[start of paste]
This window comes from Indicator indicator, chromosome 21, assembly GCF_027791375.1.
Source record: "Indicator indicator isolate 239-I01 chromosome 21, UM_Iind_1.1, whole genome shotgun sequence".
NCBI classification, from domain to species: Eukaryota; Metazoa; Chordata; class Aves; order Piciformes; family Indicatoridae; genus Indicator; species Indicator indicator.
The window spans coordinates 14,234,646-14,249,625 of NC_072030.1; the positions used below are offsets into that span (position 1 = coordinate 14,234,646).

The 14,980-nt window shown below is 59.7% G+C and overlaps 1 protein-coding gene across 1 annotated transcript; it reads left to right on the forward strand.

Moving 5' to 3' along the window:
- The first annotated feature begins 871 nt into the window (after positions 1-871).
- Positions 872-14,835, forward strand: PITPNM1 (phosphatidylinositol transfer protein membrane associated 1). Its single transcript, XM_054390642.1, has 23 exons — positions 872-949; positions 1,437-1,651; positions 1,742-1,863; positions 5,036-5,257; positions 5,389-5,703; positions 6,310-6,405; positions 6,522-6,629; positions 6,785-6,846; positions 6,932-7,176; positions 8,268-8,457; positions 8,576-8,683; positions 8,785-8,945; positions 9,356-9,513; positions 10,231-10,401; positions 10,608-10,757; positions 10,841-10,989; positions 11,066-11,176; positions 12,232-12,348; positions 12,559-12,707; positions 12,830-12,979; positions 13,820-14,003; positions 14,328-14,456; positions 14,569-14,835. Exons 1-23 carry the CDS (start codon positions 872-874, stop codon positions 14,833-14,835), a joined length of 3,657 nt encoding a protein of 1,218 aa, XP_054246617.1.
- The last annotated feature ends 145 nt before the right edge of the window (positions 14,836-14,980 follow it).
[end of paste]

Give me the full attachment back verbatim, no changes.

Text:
This window comes from Indicator indicator, chromosome 21, assembly GCF_027791375.1.
Source record: "Indicator indicator isolate 239-I01 chromosome 21, UM_Iind_1.1, whole genome shotgun sequence".
NCBI classification, from domain to species: Eukaryota; Metazoa; Chordata; class Aves; order Piciformes; family Indicatoridae; genus Indicator; species Indicator indicator.
The window spans coordinates 14,234,646-14,249,625 of NC_072030.1; the positions used below are offsets into that span (position 1 = coordinate 14,234,646).

The 14,980-nt window shown below is 59.7% G+C and overlaps 1 protein-coding gene across 1 annotated transcript; it reads left to right on the forward strand.

Moving 5' to 3' along the window:
- The first annotated feature begins 871 nt into the window (after positions 1-871).
- Positions 872-14,835, forward strand: PITPNM1 (phosphatidylinositol transfer protein membrane associated 1). Its single transcript, XM_054390642.1, has 23 exons — positions 872-949; positions 1,437-1,651; positions 1,742-1,863; positions 5,036-5,257; positions 5,389-5,703; positions 6,310-6,405; positions 6,522-6,629; positions 6,785-6,846; positions 6,932-7,176; positions 8,268-8,457; positions 8,576-8,683; positions 8,785-8,945; positions 9,356-9,513; positions 10,231-10,401; positions 10,608-10,757; positions 10,841-10,989; positions 11,066-11,176; positions 12,232-12,348; positions 12,559-12,707; positions 12,830-12,979; positions 13,820-14,003; positions 14,328-14,456; positions 14,569-14,835. Exons 1-23 carry the CDS (start codon positions 872-874, stop codon positions 14,833-14,835), a joined length of 3,657 nt encoding a protein of 1,218 aa, XP_054246617.1.
- The last annotated feature ends 145 nt before the right edge of the window (positions 14,836-14,980 follow it).